As Dr. Joanna Woodnutt, a veterinarian working in the UK, says, “Peaches have high water content. This means they can provide a hydrating snack for your pup. They have a high sugar content which will usually make them very appealing to most canines. Always make sure to thoroughly wash the peach and remove the pit or stone before feeding it to your dog.”

Overall, peaches can provide many health benefits for dogs when included as part of a balanced diet.

When Are Peaches Bad For Dogs?

While peaches are generally safe for dogs to eat, you must be mindful of certain precautions when feeding them to your pet. Some dogs may have an upset stomach after eating peaches. It’s also important to keep the portion size in check because too many peaches can cause diarrhea or other digestive issues in dogs, especially if your dog has a sensitive stomach.

Additionally, dogs with certain health conditions, such as diabetes, may need to avoid peaches and other fruits high in natural sugars. If your dog has a health condition, it’s best to consult your veterinarian before introducing peaches to their diet.

The Pit Can Lead To Pitfalls

The pit of a peach is hard and not digestible. If swallowed, it can get stuck in a dog’s intestinal tract, resulting in a blockage.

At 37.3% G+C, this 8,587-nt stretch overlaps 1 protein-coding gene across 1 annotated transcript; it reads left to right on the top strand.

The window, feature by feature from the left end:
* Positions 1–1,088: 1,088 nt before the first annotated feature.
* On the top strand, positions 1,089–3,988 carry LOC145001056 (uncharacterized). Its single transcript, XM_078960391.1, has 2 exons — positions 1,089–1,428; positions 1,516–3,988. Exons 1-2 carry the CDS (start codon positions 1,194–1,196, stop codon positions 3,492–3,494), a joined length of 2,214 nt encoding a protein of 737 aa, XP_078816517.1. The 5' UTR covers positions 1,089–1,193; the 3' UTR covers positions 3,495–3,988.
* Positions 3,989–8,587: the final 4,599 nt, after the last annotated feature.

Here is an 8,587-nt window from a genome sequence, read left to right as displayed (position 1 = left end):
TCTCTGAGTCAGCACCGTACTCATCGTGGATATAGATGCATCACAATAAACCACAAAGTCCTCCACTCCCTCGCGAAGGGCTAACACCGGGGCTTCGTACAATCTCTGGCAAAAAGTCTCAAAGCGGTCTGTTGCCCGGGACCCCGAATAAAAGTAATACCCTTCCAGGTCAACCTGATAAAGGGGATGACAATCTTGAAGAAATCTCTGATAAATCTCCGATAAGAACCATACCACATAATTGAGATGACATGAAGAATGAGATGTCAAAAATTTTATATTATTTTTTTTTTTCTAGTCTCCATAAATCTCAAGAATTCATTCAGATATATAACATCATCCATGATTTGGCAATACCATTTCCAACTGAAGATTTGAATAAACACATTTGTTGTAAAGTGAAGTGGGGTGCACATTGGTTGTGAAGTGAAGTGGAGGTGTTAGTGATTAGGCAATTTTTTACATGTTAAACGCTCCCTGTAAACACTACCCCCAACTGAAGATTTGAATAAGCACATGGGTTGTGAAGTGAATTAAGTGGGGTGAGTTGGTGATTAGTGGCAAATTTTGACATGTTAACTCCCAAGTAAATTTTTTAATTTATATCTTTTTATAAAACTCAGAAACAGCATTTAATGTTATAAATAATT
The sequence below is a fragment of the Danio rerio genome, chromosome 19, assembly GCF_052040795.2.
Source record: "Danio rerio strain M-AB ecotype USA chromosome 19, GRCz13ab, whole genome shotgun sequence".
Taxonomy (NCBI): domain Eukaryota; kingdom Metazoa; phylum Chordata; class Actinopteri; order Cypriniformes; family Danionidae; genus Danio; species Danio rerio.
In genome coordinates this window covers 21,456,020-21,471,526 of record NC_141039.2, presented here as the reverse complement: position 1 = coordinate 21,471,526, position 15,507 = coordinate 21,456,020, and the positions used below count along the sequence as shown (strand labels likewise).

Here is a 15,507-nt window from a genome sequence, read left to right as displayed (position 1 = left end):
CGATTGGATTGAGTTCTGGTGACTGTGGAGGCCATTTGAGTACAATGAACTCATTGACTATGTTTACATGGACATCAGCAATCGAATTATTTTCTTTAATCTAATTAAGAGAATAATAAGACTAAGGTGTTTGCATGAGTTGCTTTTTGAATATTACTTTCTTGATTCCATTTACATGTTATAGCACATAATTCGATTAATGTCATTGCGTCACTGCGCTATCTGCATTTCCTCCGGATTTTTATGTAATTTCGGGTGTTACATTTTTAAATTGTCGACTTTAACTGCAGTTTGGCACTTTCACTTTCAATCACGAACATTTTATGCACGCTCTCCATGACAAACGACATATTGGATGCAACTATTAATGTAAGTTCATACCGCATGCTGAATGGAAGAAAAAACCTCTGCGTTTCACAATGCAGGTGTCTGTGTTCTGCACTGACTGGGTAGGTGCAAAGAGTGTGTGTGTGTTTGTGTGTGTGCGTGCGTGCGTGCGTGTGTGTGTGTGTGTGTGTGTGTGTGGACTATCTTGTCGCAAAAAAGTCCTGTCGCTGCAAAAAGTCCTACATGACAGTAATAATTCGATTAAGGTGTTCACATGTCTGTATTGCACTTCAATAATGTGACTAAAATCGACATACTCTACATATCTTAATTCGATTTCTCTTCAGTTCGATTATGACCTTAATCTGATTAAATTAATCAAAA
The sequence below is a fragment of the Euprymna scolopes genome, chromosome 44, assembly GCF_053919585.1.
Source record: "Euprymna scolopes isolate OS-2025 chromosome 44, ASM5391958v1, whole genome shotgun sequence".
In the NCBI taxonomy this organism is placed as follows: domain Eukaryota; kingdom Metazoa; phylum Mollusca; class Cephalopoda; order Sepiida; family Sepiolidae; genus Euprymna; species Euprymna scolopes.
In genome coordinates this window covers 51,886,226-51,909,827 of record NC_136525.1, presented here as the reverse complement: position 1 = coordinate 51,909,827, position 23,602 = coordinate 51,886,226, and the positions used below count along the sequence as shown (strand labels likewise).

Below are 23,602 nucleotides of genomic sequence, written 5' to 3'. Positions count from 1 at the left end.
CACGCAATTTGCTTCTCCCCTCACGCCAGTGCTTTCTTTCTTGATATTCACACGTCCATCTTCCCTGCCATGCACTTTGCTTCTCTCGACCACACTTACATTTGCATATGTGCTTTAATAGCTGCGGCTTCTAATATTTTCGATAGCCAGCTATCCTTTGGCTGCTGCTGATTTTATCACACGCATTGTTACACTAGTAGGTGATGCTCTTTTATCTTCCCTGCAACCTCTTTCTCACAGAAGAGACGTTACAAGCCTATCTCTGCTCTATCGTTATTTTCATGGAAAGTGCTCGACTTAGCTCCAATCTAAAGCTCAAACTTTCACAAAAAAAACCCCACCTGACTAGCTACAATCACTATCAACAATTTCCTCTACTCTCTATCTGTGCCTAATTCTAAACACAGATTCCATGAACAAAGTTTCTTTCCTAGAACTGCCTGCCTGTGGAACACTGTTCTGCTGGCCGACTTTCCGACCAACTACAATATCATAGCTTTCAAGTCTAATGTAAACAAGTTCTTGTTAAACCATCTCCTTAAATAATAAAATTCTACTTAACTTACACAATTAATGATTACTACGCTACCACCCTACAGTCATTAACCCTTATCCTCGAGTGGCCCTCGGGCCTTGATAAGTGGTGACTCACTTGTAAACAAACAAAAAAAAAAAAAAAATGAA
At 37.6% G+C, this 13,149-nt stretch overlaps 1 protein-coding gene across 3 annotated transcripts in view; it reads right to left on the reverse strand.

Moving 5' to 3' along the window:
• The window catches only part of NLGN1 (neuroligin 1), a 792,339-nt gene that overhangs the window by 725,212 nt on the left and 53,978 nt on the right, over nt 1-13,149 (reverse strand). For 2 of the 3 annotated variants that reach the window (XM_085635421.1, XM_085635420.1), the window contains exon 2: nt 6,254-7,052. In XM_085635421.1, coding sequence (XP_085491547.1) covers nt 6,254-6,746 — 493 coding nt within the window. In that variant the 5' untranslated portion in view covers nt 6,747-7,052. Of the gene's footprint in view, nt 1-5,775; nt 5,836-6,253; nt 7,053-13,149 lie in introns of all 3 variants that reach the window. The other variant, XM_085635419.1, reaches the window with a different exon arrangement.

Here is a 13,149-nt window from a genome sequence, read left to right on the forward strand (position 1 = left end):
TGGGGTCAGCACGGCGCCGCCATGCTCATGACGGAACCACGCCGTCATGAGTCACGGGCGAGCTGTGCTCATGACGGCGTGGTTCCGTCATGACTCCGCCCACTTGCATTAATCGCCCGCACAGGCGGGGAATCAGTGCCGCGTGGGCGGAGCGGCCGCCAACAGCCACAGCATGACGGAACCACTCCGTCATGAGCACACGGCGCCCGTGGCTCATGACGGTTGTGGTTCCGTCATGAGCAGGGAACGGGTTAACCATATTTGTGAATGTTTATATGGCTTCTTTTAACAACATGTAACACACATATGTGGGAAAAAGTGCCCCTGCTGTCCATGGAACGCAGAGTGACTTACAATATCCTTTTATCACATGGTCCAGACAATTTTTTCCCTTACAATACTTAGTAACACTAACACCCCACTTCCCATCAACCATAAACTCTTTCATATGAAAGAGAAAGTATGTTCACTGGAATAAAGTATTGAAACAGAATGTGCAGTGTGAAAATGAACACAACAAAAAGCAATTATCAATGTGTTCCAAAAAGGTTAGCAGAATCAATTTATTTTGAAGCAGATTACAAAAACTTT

These blockages can cause serious health issues, such as vomiting, abdominal pain, and difficulty defecating. In severe cases, it can even lead to a life-threatening condition called gastrointestinal obstruction, which requires surgical intervention.

Removing the pit before giving peaches to your dog is imperative because even a tiny piece can cause problems.

dog lying in grass

Not Too Peachy About Cyanide

Peach pits contain tiny amounts of cyanide, which might be toxic to dogs if ingested in large quantities. Cyanide interferes with your dog’s ability to use oxygen and can cause serious health problems such as difficulty breathing, seizures, and even death.

Even though the risk of cyanide poisoning from eating peach pits is generally considered low, it’s always best to be safe and remove the pit before feeding some peach to your pet.